Nutrient budgeting in extensive grazing systems

Chief investigator: Dr Rowan Smith

Funding body: NRM North

Video of Rowan talking about this project.

Nutrient Management Leaflet (PDF 459KB)

Rowan SmithThis study sought to evaluate the nutrient soil condition of a range of pasture types on extensive grazing properties in the Northern Midlands. The project aims to reduce fertiliser applications where they are not needed to reduce the risk of nutrient runoff into waterways and save money. It aims to provide a tool for farmers to better target their fertiliser applications to the requirements of individual paddocks or groups of paddocks, rather than a blanket approach. On each property we have endeavoured to only take soil tests from pastures, but in some instances we have included lucerne and lupins as part of the sampling as they were used for grazing and there were not enough grass based pastures. We sampled ten pastures on each of the properties across a range of pasture types from newly renovated pastures, degraded pastures, to native run country. Soil pH and electrical conductivity as well as macronutrients including phosphorus, potassium and sulphur were all measured as part of the study. These results have allowed a comparison to be made with the optimum levels for pasture production. Nutrient maps have been drawn up to display variability in nutrients across the property. Recent soil tests from other companies have also been included to provide more coverage in the soil maps given only ten samples could be taken as part of the project on each farm.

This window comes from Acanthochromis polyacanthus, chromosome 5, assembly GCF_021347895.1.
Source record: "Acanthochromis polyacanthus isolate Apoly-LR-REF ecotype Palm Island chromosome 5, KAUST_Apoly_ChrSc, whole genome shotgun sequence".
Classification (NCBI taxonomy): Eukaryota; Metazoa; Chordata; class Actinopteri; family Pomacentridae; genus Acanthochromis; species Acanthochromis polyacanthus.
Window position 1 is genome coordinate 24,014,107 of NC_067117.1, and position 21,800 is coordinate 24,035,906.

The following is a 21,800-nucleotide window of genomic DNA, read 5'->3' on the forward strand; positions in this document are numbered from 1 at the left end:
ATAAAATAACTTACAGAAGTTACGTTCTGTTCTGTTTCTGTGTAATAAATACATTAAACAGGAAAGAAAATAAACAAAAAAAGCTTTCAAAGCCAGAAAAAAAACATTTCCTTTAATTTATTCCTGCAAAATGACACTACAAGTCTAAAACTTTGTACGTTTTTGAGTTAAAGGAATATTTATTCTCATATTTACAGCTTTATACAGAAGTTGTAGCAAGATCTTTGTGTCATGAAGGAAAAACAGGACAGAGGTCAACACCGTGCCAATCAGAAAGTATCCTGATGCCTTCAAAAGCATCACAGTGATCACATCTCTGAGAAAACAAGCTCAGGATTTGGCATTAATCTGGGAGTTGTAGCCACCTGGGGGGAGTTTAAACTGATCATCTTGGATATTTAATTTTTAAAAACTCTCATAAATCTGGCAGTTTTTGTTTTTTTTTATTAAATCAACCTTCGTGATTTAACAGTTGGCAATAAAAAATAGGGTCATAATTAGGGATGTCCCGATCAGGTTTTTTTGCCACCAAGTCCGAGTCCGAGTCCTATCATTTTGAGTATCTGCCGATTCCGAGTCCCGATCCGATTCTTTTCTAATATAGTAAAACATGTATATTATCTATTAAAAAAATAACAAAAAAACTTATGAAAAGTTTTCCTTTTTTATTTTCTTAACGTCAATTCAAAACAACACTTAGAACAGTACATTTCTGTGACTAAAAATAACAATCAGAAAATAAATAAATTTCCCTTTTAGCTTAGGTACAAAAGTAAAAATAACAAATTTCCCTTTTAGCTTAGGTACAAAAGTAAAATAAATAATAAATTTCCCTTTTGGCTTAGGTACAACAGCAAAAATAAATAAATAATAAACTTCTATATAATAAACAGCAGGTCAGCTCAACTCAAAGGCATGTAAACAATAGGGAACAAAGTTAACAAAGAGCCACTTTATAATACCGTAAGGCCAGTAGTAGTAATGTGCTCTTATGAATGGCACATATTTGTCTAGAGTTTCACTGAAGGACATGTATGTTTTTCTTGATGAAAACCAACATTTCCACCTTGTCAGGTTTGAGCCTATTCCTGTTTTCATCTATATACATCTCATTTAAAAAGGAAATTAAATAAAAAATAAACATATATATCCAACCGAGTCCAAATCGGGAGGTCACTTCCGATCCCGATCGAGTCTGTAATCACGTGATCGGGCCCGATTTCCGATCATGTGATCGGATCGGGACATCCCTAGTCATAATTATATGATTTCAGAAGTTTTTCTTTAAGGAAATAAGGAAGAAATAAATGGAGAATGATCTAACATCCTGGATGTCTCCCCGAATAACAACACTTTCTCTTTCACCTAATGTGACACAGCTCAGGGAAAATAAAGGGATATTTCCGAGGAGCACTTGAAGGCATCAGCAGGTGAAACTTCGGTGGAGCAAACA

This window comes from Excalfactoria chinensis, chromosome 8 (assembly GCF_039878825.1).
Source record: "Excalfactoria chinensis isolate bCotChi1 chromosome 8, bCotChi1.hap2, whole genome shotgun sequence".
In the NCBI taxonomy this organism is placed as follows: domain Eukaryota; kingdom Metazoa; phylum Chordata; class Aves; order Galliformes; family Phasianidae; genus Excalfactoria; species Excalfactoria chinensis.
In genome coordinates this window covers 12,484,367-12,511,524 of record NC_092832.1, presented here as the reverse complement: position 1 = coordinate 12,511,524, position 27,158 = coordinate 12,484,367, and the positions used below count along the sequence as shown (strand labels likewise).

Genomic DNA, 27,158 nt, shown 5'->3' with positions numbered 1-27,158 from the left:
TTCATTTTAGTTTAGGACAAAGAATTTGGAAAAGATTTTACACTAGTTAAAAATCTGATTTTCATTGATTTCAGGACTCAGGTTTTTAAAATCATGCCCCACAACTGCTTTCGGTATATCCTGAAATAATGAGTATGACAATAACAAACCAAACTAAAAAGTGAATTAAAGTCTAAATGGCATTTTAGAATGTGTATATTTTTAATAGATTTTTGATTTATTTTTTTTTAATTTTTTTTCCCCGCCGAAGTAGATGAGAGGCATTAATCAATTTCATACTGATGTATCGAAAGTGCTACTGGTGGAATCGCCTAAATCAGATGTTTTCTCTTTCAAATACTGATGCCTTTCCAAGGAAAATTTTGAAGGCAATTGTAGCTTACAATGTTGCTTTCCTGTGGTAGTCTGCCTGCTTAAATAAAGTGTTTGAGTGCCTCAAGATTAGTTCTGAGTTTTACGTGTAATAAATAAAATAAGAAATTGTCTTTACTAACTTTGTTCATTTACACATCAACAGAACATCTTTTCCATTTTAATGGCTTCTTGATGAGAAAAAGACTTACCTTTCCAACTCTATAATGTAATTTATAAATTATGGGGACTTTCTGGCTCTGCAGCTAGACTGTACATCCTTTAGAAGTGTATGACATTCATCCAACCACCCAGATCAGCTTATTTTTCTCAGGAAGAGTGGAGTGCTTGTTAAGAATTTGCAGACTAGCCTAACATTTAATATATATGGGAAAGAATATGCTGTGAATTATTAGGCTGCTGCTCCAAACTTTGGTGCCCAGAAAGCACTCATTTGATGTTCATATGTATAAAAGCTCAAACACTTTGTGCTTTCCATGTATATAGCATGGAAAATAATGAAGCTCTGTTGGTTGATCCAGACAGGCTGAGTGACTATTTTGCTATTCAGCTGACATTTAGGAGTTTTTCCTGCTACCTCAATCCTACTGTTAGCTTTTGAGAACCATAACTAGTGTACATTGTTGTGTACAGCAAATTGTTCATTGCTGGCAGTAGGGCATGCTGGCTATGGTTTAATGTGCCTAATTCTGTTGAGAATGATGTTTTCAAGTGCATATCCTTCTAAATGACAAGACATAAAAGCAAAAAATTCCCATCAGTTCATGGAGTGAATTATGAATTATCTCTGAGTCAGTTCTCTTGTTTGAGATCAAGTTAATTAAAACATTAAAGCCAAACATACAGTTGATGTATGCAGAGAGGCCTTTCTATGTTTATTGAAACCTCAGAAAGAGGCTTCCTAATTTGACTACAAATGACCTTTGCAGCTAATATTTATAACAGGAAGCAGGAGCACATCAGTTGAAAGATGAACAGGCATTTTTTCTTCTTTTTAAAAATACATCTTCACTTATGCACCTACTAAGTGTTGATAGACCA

Using the farm data provided by the farmer/landowner we have been able to construct a nutrient budget for the property. The complexity of farms in this region has required us to include cropping as part of the budget given that many fodder crops and crop residuals are included in the grazing rotations. Important information collected for the nutrient budget is; the sales of livestock and livestock products such as wool; the import and export of crops and fodder; and the import and application of fertilisers.

Conclusions

The mean soil pH and levels of major nutrient phosphorus, potassium and sulphur are generally in the optimum range for pasture production in the Northern Midlands. Some pastures require the soil pH to be lifted or phosphorus levels to be increased into the optimum range. Consideration of the effects this may have on native species is important in bush run type pastures. Potassium and sulphur levels are generally in the optimum range. However, there were a few instances of very high levels. Very high levels of potassium can cause animal health issues and thus it is important to monitor grazing of these paddocks. Most farms could benefit from reallocation of nutrients; that is more targeted applications that suit the individual paddock or group of paddocks specific needs. The inaccurate farmer predictions of nutrient levels indicate that soil testing is a worthwhile. Soil sampling can save money and can allow more targeted applications. The introduction of more cropping and irrigation onto these properties will have impacts on soil nutrients and these needs to be considered. The use of nutrient maps and nutrient budgeting can have great benefits for farmers planning fertiliser applications. Further work is required to assess the applicability of the NutriMatch calculator to extensive grazing systems of the North Midlands of Tasmania.